Here Are The Issues The Candidates For Dallas Mayor Are Talking About
Professional political watchers say there’s no clear frontrunner among the nine candidates seeking to replace Dallas Mayor Mike Rawlings in the May 4 municipal elections — making the race wide open.
Each candidate will need to clearly communicate what approaches and priorities make him or her distinct.
With the city’s council-manager form of government, the mayor is a weak player. Experience is going to matter if the next mayor is going to get anything done, says Cal Jillson, Southern Methodist University political science professor.
“People understand that the Dallas mayor has to be a coalition builder, has to be a person who can work with other people,” Jillson said. He adds that many of these candidates have a record of doing that. All of them say they can.
But what is it the candidates want to do?
At several mayoral forums around the city, candidates have debated how much the city should spend on arts, how to improve lives for people of color, how the city should be involved in public education and how to tackle the growing issue of homelessness — and those were just some of the issues.
“We need to recruit and retain police,” said Lynn McBee, education CEO and long-time philanthropist, during a mayoral forum March 28 at the Scottish Rite Temple in downtown. “We probably need to hire 600 to 800 more.”
Maybe because of the deadly downtown police shootings in 2016 or the shrinking police force or both, adding police is a priority for most candidates. It’s McBee’s top priority.
“If we can get to that level,” she said, “then we can do things like community policing that we used to do where we would actually put police in neighborhoods where they were patrolling.”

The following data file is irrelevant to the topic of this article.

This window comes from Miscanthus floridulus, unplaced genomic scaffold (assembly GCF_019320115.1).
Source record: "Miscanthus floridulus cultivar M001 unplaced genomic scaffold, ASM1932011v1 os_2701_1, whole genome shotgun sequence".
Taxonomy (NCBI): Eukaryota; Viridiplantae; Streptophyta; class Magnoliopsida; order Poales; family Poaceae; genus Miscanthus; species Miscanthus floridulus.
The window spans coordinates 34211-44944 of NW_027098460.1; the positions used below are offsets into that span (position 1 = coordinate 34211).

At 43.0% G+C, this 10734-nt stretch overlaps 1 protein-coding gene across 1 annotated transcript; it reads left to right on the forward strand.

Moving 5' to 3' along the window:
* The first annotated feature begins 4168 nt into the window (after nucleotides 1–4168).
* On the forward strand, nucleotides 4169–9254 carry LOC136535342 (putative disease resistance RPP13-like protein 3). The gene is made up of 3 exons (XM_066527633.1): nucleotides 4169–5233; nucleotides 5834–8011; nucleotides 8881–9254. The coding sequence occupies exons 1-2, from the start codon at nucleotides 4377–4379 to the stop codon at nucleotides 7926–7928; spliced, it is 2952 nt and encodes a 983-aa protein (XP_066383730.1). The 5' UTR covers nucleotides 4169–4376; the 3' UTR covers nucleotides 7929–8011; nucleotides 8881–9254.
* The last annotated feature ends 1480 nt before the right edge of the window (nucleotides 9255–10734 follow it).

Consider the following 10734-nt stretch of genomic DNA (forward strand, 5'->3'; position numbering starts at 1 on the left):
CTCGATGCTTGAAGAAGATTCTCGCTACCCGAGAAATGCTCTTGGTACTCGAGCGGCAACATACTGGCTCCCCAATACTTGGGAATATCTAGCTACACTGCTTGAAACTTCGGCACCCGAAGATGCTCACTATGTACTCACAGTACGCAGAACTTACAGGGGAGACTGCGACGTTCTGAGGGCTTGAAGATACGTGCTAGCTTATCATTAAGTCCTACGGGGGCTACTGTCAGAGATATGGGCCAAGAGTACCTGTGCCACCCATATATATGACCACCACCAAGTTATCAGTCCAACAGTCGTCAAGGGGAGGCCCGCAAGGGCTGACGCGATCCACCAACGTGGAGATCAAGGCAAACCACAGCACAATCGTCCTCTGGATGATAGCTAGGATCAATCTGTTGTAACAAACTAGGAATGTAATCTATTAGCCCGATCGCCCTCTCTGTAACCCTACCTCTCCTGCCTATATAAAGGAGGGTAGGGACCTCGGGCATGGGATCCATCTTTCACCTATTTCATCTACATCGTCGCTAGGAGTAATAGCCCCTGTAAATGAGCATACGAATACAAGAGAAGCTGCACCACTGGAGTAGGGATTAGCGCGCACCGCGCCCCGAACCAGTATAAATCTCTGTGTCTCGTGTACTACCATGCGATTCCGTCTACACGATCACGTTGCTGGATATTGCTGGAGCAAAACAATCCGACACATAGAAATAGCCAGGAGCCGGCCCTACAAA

Paying more for more police is a challenge McBee hopes to meet by charging other police departments to train their recruits in a new or beefed-up Dallas Police Academy. Other candidates like that approach too.
Former state legislator Jason Villalba had a different idea.
“We take off about a quarter of a point from our sales tax and put it into a separate, what I call a temporary first responders fund, to pay for this," Villalba said. "Because it is my number one priority as mayor, it is the issue I will focus on first.”
Meanwhile, Dallas school board member Miguel Solis suggested the city grow its own, providing a path for Dallas students to become Dallas police. That could happen through criminal justice courses in Dallas schools, then offering low-interest, even forgivable loans so officers can affordably live within city limits.
Making that life in the city more appealing has been another topic for candidates, especially when they talk about better infrastructure. Yet fixing potholes and laying new sewage and water pipes will cost billions of dollars. The city can only afford to fix a fraction at a time. Developer and builder Mike Ablon offered his solution during a different mayoral forum, at W.T. White High School on March 20.
“The way you solve that chronic issue is you actually build,” Ablon said. “We have an aging city. So certain parts of the city have an older infrastructure that’s going to age out faster and need replacing. The way you fix that is you grow the pie. You have to create jobs, you have to grow the economy, you have to grow the job base.”
That’s how you get the money, Ablon said, to pay for more repairs. But long-time Dallas City Council member Scott Griggs would try a different approach to infrastructure.
“We need to fix our streets right the first time,” Griggs said. “We give [contracts] to the lowest bidder. That’s why after they’re fixed, they fall apart. It doesn’t make any sense. It’s not only the price that matters. You’re going to finish by a certain time or else we’re going to financially penalize you.
"If you’ve done bad work in the past, let’s don’t give them any more contracts.”
During a mayoral forum at Communities Foundation of Texas on April 11, Socialist Workers Party candidate Alyson Kennedy said solutions to just about any city problem lie in our system of governance. How would she fix things?
"It’s not what I would do, it’s what we as working people are going to do together,” Kennedy said. “To begin to get into our bones that there is no solution to the problems – the deep problems – that we face in this society by depending on the policies of the Democratic and Republican parties.”
This was originally posted April 24, 2019, and has been updated.